Oh Memory Dear and Fatal: Elegy 1963-2013

Cheryl Clarke

how many anniversaries can anybody accommodate in one week not to live in anticipation
of events to become next year’s celebrations and memorializations.

Jackson, Mississippi: ‘NAACP Field Secretary Shot’ in the back getting out of his car in front of his house and strong man that he is, drags himself by the car door to his front porch door collapsing as Mrs. Evers, the three little Evers, and awakened neighbors look on hysterically, one firing a shot to scare off the assailant. Washington, D.C.: Tipped off by FBI, Maryland State Police turn back Klansmen just outside the District line, carful of weapons. Our neighbor, the widow Mrs. Flowers, joins us full of hope as we ride the bus to the Lincoln Memorial on that hot August day for ‘Jobs and Freedom,’ returning to watch ‘I Have a Dream’ on television. Birmingham, Alabama: when Mrs. Davis, a neighbor, drove a frantic Mrs. Robertson to the 16th Street Baptist Church where the dynamite detonated into the basement choir practice, the news of her daughter Carole’s death was broken to Mrs. Robertson by her father, ‘She’s gone, baby. ‘ Dallas, Texas: asked by an aide if she would like to ‘clean up’ from the blood, Jackie advised, ‘Let them see what they have done.’

Sakia (1990-2004)*

Hey, girl, I want you to know.
I’m gonna miss you so much
if you go.

Thought your ‘Aggressive’
truth could stop that reckless mouth
battering us all our black woman lives?

He is in jail now with the knife he stabbed into your fearless
fifteen almost 16 year old chest
one early mo/urning
at a Newark (N.J.) bus stop on Broad and Market.
Let us mark the space of
your martyrdom
your no-place-to-go-to-be-who-you-were

our collusion.

* In 2004, Sakia Gunn, a soon to be 15 year old was returning from Manhattan, where she hung out on the Peers and other places to be who she was as a queer black teen. She was stabbed to death by a black man acting out of his male privilege, when young Sakia stated that ‘I’m gay.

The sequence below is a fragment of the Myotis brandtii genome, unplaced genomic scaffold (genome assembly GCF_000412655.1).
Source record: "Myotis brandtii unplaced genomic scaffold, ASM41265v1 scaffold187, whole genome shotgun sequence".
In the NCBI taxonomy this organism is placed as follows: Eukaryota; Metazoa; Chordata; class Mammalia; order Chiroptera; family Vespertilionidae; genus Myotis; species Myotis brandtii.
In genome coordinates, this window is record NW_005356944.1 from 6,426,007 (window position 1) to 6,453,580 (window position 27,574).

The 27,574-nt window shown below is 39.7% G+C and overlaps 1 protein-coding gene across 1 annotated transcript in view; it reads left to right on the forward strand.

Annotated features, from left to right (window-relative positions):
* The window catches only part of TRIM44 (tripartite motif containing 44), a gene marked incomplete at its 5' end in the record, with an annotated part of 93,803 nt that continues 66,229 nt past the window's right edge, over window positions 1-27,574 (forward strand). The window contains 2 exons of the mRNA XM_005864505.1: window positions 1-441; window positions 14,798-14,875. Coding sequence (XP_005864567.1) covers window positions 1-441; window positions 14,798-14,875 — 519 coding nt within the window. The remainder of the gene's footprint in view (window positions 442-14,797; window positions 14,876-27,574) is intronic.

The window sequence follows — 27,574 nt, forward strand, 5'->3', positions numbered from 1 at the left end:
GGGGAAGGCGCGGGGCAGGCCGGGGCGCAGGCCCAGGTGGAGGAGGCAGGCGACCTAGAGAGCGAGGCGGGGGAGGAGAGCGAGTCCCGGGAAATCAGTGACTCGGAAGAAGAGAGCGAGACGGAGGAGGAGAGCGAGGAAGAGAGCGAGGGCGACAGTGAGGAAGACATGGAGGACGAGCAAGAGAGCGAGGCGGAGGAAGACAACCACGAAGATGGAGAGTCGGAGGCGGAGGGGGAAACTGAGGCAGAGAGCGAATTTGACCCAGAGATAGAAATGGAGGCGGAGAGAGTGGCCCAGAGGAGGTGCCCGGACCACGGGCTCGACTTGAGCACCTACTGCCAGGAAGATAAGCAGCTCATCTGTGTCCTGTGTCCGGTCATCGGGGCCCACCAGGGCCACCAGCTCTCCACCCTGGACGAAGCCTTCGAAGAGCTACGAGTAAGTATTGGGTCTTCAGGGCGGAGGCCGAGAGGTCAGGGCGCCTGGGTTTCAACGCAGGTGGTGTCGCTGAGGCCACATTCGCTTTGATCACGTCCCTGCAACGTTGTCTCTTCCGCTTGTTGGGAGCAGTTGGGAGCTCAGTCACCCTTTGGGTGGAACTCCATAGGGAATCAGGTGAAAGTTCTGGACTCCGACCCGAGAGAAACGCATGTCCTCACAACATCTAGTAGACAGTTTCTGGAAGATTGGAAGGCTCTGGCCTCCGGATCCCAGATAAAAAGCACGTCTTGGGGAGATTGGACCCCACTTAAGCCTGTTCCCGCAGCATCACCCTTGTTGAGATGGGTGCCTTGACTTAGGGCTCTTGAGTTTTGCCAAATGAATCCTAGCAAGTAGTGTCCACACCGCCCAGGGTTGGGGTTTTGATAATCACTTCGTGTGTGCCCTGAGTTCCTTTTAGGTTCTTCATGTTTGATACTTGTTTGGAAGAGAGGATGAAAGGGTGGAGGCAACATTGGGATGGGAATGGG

Cheryl Clarke is the author of four books of poetry, Narratives: poems in the tradition of black women (1982), Living as a Lesbian (1986), Humid Pitch (1989), Experimental Love (1993), the critical study, After Mecca: Women Poets and the Black Arts Movement (Rutgers Press, 2005), and The Days of Good Looks: Prose and Poetry 1980-2005 (Carroll and Graf, 2006). She continues to write poetry and essays. She has written a chapbook, entitled “By My Precise Haircut.” Though she has written many essays over the years relevant to the black queer community, “Lesbianism: an act of resistance,” which first appeared in the iconic This Bridge Called My Back: Writings By Radical Women of Color (Anzaldua and Moraga, eds., 1982) and “The Failure to Transform: Homophobia in the Black Community,” which was published in the equally iconic Home Girls: A Black Feminist Anthology (Smith, ed., 1984) continue to be favorites. She considers herself a scholar of Audre Lorde and continues to write about the impact of Lorde’s work. She recently wrote an introduction to G.R.I.T.S., An Anthology of Writing by Southern Black Lesbians (Williams, ed., Media Arts Project, 2013). Her article, “By Its Absence: Literature and Social Justice Consciousness” will appear in The Handbook of Social Justice (Reisch, ed., Routledge, 2014). She received the Kessler Award from the Center for Lesbian and Gay Studies at the CUNY Graduate Center in 2013. She finally retired from Rutgers University in July of 2013 after 41 years of studying, teaching, and administration on the New Brunswick campus. She is co-owner with her partner of 22 years, Barbara Balliet, of Blenheim Hill Books in Hobart, the Book Village of the Catskills.

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